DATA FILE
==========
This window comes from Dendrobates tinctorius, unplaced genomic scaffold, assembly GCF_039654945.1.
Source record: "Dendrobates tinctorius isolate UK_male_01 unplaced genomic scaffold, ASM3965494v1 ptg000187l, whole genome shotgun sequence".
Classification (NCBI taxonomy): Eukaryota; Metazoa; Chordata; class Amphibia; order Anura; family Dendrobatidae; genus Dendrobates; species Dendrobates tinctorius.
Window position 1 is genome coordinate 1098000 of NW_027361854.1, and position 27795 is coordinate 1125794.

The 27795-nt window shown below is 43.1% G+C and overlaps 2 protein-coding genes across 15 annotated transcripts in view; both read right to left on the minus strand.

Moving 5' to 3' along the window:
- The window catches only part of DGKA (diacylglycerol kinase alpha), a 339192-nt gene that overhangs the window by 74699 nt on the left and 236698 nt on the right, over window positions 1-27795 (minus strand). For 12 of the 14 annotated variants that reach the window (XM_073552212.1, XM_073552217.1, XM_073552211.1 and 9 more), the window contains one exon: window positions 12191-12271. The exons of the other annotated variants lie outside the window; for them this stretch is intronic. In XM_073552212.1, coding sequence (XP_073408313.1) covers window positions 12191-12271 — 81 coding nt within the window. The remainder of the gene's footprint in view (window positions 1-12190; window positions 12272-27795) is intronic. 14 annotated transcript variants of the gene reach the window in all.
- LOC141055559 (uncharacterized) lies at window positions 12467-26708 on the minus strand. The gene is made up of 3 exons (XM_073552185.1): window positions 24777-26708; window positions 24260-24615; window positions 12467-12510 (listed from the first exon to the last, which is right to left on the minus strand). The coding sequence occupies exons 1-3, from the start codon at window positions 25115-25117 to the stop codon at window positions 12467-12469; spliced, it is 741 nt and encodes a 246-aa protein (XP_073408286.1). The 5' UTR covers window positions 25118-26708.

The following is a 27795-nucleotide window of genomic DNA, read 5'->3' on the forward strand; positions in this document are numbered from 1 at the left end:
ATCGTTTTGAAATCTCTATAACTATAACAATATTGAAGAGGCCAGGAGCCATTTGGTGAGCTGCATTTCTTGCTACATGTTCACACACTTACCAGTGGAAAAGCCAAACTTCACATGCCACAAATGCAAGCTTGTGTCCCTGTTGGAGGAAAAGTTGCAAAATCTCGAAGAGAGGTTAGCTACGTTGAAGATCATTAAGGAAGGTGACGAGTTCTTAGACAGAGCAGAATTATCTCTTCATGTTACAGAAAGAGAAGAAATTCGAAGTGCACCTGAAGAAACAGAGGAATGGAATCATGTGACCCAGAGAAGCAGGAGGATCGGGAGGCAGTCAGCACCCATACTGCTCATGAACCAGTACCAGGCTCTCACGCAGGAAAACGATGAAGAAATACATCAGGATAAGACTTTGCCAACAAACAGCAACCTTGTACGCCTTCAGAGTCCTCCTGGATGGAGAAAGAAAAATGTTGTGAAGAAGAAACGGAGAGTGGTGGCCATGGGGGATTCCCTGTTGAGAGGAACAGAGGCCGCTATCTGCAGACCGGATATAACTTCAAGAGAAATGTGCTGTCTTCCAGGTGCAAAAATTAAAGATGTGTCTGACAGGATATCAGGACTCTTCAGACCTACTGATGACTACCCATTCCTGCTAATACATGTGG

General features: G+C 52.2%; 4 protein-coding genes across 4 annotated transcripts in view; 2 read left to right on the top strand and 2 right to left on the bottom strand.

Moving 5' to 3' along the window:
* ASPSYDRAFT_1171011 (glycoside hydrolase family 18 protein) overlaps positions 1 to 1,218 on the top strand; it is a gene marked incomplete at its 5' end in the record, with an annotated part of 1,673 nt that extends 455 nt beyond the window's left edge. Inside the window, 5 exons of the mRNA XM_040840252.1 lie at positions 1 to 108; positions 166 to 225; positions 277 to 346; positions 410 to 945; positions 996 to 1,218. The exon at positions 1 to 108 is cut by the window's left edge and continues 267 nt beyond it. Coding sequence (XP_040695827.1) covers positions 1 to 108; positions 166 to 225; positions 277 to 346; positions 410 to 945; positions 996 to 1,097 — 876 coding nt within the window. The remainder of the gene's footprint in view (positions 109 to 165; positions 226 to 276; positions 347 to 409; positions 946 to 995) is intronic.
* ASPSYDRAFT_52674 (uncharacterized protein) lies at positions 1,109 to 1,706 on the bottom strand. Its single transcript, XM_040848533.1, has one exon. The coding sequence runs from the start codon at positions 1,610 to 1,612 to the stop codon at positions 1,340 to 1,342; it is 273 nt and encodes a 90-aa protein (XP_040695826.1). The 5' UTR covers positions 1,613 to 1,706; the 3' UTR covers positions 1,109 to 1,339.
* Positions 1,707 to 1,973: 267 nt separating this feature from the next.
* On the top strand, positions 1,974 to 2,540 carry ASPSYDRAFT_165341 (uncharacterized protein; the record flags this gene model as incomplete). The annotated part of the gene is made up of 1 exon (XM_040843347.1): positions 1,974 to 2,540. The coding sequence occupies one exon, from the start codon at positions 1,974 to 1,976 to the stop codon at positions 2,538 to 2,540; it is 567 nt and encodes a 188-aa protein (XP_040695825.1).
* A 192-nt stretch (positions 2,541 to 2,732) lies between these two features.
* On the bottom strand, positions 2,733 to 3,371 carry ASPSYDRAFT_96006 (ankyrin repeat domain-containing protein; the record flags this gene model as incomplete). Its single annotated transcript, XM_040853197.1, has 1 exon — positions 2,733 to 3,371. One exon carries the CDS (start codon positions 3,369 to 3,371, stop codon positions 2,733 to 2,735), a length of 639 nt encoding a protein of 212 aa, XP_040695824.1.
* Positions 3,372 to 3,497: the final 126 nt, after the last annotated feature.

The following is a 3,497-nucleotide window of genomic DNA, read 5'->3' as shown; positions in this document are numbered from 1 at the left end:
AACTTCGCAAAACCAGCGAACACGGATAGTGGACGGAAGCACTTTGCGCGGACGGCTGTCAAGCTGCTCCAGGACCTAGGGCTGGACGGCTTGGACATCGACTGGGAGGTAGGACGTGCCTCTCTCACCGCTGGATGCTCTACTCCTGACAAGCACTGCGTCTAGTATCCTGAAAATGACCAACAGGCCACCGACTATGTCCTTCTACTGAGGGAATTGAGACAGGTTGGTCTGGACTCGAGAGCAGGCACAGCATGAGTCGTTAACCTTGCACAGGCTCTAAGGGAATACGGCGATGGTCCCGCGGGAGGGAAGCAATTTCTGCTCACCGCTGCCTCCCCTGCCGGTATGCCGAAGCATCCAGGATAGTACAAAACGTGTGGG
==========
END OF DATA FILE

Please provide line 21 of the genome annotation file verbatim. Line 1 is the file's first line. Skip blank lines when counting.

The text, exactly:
AACTTCGCAAAACCAGCGAACACGGATAGTGGACGGAAGCACTTTGCGCGGACGGCTGTCAAGCTGCTCCAGGACCTAGGGCTGGACGGCTTGGACATCGACTGGGAGGTAGGACGTGCCTCTCTCACCGCTGGATGCTCTACTCCTGACAAGCACTGCGTCTAGTATCCTGAAAATGACCAACAGGCCACCGACTATGTCCTTCTACTGAGGGAATTGAGACAGGTTGGTCTGGACTCGAGAGCAGGCACAGCATGAGTCGTTAACCTTGCACAGGCTCTAAGGGAATACGGCGATGGTCCCGCGGGAGGGAAGCAATTTCTGCTCACCGCTGCCTCCCCTGCCGGTATGCCGAAGCATCCAGGATAGTACAAAACGTGTGGG